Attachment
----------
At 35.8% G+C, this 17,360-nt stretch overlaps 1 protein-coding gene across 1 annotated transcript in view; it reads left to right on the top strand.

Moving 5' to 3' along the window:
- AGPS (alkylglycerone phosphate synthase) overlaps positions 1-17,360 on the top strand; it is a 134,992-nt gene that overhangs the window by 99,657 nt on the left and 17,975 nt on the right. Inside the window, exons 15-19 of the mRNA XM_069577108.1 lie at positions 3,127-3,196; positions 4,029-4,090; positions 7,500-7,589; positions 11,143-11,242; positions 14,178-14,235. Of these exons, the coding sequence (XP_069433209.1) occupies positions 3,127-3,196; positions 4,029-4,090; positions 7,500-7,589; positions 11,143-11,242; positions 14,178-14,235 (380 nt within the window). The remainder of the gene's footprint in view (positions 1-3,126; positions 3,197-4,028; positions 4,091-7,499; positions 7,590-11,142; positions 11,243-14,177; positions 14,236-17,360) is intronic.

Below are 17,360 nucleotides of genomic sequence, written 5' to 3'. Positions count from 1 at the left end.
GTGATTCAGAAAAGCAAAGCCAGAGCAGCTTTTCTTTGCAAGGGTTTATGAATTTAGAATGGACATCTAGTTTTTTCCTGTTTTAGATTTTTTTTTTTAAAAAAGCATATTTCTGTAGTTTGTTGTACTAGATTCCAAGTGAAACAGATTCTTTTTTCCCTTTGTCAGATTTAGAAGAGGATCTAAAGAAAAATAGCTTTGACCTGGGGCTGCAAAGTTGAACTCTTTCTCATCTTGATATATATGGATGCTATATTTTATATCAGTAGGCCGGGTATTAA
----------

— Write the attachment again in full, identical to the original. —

At 35.8% G+C, this 17,360-nt stretch overlaps 1 protein-coding gene across 1 annotated transcript in view; it reads left to right on the top strand.

Moving 5' to 3' along the window:
- AGPS (alkylglycerone phosphate synthase) overlaps positions 1-17,360 on the top strand; it is a 134,992-nt gene that overhangs the window by 99,657 nt on the left and 17,975 nt on the right. Inside the window, exons 15-19 of the mRNA XM_069577108.1 lie at positions 3,127-3,196; positions 4,029-4,090; positions 7,500-7,589; positions 11,143-11,242; positions 14,178-14,235. Of these exons, the coding sequence (XP_069433209.1) occupies positions 3,127-3,196; positions 4,029-4,090; positions 7,500-7,589; positions 11,143-11,242; positions 14,178-14,235 (380 nt within the window). The remainder of the gene's footprint in view (positions 1-3,126; positions 3,197-4,028; positions 4,091-7,499; positions 7,590-11,142; positions 11,243-14,177; positions 14,236-17,360) is intronic.

Below are 17,360 nucleotides of genomic sequence, written 5' to 3'. Positions count from 1 at the left end.
GTGATTCAGAAAAGCAAAGCCAGAGCAGCTTTTCTTTGCAAGGGTTTATGAATTTAGAATGGACATCTAGTTTTTTCCTGTTTTAGATTTTTTTTTTTAAAAAAGCATATTTCTGTAGTTTGTTGTACTAGATTCCAAGTGAAACAGATTCTTTTTTCCCTTTGTCAGATTTAGAAGAGGATCTAAAGAAAAATAGCTTTGACCTGGGGCTGCAAAGTTGAACTCTTTCTCATCTTGATATATATGGATGCTATATTTTATATCAGTAGGCCGGGTATTAA